Meet the bright lights behind theatre mentorship platform GhostLight

In the month-and-a-half since we’ve all been in quarantine and self-isolation, actor and director Graham Abbey hasn’t taken up bread-making or decided to watch all of Netflix.

Instead, he’s helped create what may turn out to be one of the most important education and training tools for theatre artists, outside of traditional theatre companies and schools.

Shortly after the closing of theatres in mid-March, he and director/actor Dylan Trowbridge co-founded GhostLight, a site devoted to the teaching and learning of theatre skills. Think meets Inside The Actors Studio.

“The idea of a ghost light is that it keeps a theatre space energized and enlightened when theatres are dark,” says Abbey, GhostLight’s creative director as well as a Stratford star and the artistic director of the Festival Players of Prince Edward County. “And that’s what we’re trying to do here, virtually.”

The site, which launches later this week with its inaugural Friday Night at the Ghostlight interview and performance series, featuring Margaret Atwood and Adrienne Clarkson as well as Colin Mochrie and Torquil Campbell, includes Zoom classes taught by leaders in their fields.

In the couple of weeks since the site went up, classes by Governor General’s Award-winning playwright Erin Shields and Stratford leading lady Seana McKenna have already sold out, but many more are to come, including several that can be audited. 

Other artists involved in either teaching or the interview series include Dion Johnstone, Atom Egoyan, Michael Healey, Tom Rooney, Chilina Kennedy, EB Smith, Bruce Dow, Kat Sandler and Jeanette Lambermont-Morey. There will also be a series of informal chats – called Studio Sessions – of interest to a wide theatre-loving audience. (Update: the first, a conversation between curator Charlotte Gowdy and musical theatre star Chilina Kennedy, happens May 21, 11 am EST.)

“I didn’t go to theatre school – I learned mostly through other actors,” says Abbey. “When I came to Stratford as a young actor, I sat at the feet of artists like William Hutt, Douglas Campbell, Martha Henry and Brian Bedford. I learned the craft through them. I strongly believe in mentorship and passing on knowledge, and this platform is about a two-way conversation between established artists and new or mid-career artists.”

Trowbridge, the associate creative director of GhostLight, says even experienced theatre artists might want to try something new while they’ve got time on their hands.

“Here’s a chance for you to either reinvent yourself or go into territory where you wouldn’t go normally,” he says. “That’s the silver lining of this very strange and difficult moment. There’s this time to refocus and reinvent ourselves as theatre makers.”

Abbey says he gets at least one email a day from someone pitching an amazing idea.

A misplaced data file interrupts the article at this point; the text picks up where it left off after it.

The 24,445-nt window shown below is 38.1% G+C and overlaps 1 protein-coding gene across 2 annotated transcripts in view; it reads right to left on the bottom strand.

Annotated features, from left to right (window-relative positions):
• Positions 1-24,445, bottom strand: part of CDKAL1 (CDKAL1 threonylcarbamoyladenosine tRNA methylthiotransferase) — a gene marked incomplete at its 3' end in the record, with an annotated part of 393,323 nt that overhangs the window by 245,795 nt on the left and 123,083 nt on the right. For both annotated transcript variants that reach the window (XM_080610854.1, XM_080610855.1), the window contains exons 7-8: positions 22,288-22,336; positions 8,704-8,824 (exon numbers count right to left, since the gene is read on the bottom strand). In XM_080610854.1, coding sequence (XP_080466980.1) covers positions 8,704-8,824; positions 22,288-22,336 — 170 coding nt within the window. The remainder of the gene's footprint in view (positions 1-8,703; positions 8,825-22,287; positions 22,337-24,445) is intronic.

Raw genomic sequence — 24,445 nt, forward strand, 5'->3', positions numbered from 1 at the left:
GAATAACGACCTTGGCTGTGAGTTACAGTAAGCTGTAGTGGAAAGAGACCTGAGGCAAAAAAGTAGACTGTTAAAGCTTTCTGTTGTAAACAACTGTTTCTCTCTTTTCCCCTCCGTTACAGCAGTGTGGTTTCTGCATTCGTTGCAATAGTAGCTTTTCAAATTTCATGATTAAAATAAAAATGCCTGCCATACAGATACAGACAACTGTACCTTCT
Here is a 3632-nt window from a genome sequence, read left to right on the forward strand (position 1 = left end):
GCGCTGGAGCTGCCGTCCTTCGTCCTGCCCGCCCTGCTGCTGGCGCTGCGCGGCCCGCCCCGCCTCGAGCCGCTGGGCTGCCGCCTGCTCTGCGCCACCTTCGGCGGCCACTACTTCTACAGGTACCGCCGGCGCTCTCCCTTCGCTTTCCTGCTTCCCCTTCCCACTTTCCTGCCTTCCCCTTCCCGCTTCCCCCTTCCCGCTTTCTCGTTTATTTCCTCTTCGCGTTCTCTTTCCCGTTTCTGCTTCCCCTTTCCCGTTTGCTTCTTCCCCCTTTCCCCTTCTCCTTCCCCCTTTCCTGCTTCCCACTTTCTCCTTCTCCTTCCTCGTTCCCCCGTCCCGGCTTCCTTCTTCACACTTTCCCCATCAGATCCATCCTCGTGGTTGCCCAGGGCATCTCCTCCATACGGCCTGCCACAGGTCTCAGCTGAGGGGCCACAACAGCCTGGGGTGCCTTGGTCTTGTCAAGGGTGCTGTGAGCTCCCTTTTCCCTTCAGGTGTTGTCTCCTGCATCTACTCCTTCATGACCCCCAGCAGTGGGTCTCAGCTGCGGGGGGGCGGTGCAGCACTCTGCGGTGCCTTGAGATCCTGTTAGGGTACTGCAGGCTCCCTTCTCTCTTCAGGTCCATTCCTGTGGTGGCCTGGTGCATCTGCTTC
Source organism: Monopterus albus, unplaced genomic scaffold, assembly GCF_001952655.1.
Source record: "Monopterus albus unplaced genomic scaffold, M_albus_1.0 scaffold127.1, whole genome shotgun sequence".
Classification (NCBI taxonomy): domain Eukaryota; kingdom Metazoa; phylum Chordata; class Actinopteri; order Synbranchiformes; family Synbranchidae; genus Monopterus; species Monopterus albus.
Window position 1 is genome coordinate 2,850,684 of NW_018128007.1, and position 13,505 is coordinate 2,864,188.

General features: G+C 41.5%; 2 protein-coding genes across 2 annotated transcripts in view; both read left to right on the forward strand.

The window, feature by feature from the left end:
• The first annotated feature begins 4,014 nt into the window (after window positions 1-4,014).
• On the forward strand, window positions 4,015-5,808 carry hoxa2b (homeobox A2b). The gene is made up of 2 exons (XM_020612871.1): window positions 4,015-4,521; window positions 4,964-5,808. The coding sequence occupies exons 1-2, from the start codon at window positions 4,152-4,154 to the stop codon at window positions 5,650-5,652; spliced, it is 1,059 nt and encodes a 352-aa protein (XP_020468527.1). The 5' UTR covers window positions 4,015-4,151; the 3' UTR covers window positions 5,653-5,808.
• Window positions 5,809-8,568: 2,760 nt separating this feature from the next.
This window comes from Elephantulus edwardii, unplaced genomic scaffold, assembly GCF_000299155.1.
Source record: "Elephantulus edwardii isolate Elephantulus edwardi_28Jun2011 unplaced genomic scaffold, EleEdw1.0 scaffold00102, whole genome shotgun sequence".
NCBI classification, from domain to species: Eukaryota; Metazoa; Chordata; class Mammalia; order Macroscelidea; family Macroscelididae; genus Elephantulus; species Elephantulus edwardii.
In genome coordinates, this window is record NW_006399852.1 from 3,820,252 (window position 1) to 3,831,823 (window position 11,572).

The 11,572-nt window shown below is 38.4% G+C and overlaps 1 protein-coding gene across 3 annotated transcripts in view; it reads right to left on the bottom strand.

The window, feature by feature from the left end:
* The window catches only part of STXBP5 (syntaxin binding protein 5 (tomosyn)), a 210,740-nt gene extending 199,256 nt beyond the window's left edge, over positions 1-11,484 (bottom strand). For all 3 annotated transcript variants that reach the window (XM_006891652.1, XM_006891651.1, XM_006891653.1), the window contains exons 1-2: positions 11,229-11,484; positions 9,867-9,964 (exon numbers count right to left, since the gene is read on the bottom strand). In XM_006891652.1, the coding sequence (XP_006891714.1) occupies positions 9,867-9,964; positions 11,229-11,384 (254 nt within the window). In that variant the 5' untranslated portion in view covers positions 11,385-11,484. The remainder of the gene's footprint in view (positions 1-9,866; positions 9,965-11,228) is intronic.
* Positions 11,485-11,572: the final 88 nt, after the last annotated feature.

“Jillian Keiley [artistic director for English Theatre at the National Arts Centre] wrote to me about a course about directing big productions, since she’s worked on large-scale shows like Alice [at Stratford] and companies like Old Trout Puppet Workshop. Personally, I’d pay thousands of dollars to take that course.”

Speaking of money, all courses and events like the Friday night series are free, but the company directs users to its GoFundMe page, with 50 per cent of all funds raised during the COVID-19 crisis going to the Actors’ Fund of Canada and the rest going to operating costs. 

“Everyone has donated their time, and it would be nice to pay the instructors a modest stipend.”

They’re also looking for sponsorship and funding, especially in compiling a catalogue or library of the courses so artists can consult them later on, after the pandemic.

“Years ago I interviewed Douglas Campbell – one of my mentors – and we chatted for an hour. I dug up a copy of that, and listening again to that conversation was so instructive and cathartic. For me, having a library of conversations with our great artistic minds would be great.”

In the next few weeks GhostLight will announce details of their summer youth program for theatre artists aged 10 through 17, with an emphasis on accessibility and affordability. And down the road, Abbey says he would like to have some sort of performance component to the site, again to be archived for future use. 

While some industry insiders say large-scale theatre could be one of the last things to return to normal, Abbey is confident the art form will bounce back.

“Theatre people are creative and hard-working and adaptive,” he says. “You’ll see innovations in terms of how we can reimagine that live connection. And we love to learn, we love to hone our craft. After this is all over, we’ll come back bigger than ever, with more tools in our baskets.”

Read more stories about online creative learning options during the coronavirus pandemic here.


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